The prince and the rocker: Harry teams up with Bon Jovi at Abbey Road
Musician was at studio to record song with veterans to raise money for Invictus Games Foundation
When Prince Harry went to Abbey Road Studios in London on Friday, he wanted the Invictus Games to be the focus.
But hanging over his meeting with American rocker Jon Bon Jovi at the studio the Beatles made famous were questions about what happens when Harry and his wife, Meghan, step away from their royal duties next month.
Bon Jovi was at the studio to record a song with veterans to help raise money for the Invictus Games Foundation — the international sporting competition Harry helped create to support injured veterans and soldiers.
On Friday, Bon Jovi admitted he couldn't give any advice to the prince, but voiced his support.
"All I can say is that none of us in America, especially, know what it is like to walk in their shoes, but our admiration for his family … is deep," Bon Jovi said.
"I just think the world of them, and I just want to give them a hug."
Watch: Prince Harry and Jon Bon Jovi meet at Abbey Road Studios
Over the next 10 days, Harry and Meghan will make a number of appearances as senior royals, including on March 9 for Commonwealth Day, when they will be joined by the rest of the Royal Family at Westminster Abbey.
After March 31, they will no longer carry out engagements on behalf of the Queen.
The couple is understood to be living at a home on Vancouver Island, and have said they intend to split time between North America and the U.K.
There have been questions around who will be paying for their security but CBC News has learned the Canadian government will not pay for RCMP protection for the couple after next month.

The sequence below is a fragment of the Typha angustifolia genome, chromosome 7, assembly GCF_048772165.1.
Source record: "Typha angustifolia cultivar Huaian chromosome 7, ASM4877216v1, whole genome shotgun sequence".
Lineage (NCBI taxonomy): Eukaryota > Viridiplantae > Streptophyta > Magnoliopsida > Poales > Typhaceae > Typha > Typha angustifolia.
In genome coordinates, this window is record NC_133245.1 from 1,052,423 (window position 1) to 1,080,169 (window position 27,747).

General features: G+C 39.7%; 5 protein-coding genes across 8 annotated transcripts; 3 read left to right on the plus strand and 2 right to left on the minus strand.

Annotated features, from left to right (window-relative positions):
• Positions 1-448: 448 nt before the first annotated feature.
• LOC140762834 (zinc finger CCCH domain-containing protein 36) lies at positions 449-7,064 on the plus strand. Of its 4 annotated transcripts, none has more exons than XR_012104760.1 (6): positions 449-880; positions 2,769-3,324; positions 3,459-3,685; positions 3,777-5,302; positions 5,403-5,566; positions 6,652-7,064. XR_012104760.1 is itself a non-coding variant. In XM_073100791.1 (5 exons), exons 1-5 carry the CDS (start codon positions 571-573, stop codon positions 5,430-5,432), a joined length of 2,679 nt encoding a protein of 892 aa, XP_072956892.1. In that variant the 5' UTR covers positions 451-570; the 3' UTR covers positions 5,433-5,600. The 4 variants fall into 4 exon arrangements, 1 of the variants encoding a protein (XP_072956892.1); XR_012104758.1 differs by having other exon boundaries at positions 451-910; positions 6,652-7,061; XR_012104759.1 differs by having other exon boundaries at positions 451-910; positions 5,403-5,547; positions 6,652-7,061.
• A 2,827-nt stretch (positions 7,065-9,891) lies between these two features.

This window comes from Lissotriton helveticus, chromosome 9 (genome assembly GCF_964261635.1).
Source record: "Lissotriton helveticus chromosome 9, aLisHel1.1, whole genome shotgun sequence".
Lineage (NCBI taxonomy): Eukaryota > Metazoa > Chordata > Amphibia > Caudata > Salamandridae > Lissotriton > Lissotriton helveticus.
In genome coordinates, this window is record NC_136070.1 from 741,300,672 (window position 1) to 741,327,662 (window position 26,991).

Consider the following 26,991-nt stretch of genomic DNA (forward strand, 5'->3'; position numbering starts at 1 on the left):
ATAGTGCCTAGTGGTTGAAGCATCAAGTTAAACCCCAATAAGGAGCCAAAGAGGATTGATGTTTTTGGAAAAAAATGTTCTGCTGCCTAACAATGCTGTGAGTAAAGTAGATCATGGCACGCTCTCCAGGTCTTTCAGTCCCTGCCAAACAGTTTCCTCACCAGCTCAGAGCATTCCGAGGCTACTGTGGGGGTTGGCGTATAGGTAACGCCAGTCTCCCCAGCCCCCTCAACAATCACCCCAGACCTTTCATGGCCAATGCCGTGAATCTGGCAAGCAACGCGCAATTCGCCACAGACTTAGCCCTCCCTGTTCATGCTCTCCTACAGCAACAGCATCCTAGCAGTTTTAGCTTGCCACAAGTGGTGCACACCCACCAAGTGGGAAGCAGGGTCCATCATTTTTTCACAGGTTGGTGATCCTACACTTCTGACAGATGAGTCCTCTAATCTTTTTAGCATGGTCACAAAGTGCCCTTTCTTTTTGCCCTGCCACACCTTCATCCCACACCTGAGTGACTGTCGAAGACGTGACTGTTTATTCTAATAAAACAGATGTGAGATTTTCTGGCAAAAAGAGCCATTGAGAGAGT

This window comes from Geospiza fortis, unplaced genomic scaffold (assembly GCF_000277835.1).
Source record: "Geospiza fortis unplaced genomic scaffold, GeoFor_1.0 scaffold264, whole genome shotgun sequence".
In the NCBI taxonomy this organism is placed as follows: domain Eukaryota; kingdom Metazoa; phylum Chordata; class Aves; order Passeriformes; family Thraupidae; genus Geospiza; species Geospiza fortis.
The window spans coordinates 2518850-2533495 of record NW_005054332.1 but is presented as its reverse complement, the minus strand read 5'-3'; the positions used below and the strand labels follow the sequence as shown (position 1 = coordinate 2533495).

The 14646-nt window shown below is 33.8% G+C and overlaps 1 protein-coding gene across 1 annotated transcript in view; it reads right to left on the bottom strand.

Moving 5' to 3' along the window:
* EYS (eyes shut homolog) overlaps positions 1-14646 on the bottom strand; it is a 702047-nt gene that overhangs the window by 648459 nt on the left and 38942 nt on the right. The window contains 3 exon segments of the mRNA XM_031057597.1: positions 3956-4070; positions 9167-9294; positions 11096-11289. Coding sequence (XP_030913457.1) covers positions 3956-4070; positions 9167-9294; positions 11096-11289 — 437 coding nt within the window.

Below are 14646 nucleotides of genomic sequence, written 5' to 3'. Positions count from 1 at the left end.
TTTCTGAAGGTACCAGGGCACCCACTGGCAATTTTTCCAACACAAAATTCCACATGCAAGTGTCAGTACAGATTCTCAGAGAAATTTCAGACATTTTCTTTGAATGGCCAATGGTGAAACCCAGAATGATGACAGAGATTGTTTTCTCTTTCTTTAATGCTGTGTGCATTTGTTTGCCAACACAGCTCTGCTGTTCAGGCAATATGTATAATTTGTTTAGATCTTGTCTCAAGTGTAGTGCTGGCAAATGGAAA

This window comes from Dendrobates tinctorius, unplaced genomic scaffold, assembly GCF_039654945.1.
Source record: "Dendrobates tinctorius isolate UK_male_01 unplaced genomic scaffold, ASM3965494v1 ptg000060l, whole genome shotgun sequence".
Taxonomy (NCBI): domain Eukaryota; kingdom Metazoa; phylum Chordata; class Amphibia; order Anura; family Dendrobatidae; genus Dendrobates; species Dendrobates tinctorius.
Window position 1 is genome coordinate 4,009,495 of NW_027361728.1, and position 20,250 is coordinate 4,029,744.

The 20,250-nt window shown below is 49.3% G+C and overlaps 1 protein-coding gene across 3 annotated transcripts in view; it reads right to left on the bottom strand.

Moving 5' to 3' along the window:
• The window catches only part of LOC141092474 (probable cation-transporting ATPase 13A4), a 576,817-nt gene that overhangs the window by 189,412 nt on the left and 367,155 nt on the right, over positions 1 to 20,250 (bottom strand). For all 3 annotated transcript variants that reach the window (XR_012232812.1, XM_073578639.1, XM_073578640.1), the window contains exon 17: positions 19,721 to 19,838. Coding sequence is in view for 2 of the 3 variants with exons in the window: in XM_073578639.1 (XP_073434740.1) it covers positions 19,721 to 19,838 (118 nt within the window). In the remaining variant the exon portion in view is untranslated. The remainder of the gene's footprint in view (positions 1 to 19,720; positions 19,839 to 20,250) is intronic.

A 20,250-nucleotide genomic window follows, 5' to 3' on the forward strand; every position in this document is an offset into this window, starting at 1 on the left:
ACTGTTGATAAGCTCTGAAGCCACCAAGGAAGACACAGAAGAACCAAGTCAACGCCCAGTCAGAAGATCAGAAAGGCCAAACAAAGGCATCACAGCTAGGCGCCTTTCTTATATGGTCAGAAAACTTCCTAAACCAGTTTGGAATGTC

Even Bon Jovi joked about how he would address Harry earlier this week during an interview with a British radio station, but said he decided he would just call him "the artist formerly known as prince."
Harry and Meghan have said that they intend to become financially independent and launch a charitable entity of their own, but they have been told that they cannot use the Sussex Royal label for any of their initiatives.
"It has not been the smoothest of exits," said Camilla Tominey, an associate editor with The Telegraph newspaper.
She said the couple has a number of patronages in the U.K., and though some charities may be worried the couple's move overseas will affect how much of a commitment they can continue to make, it is clear the Invictus Games are a passion project for Harry.
"It has always been his baby."
Inside Abbey Road, a group of veterans sang backup for the Bon Jovi track, Unbroken, which will be released next month.
Matt Lyons, who was in the British Army's Royal Logistics Corps for 26 years, is part of the Invictus choir, and has been diagnosed with post-traumatic stress disorder after serving in Afghanistan.
He shrugged off questions about whether Harry's change in status would mean anything to veterans.
"He's always going to be here for us," he said.
"I think that's something special because it is close to his heart."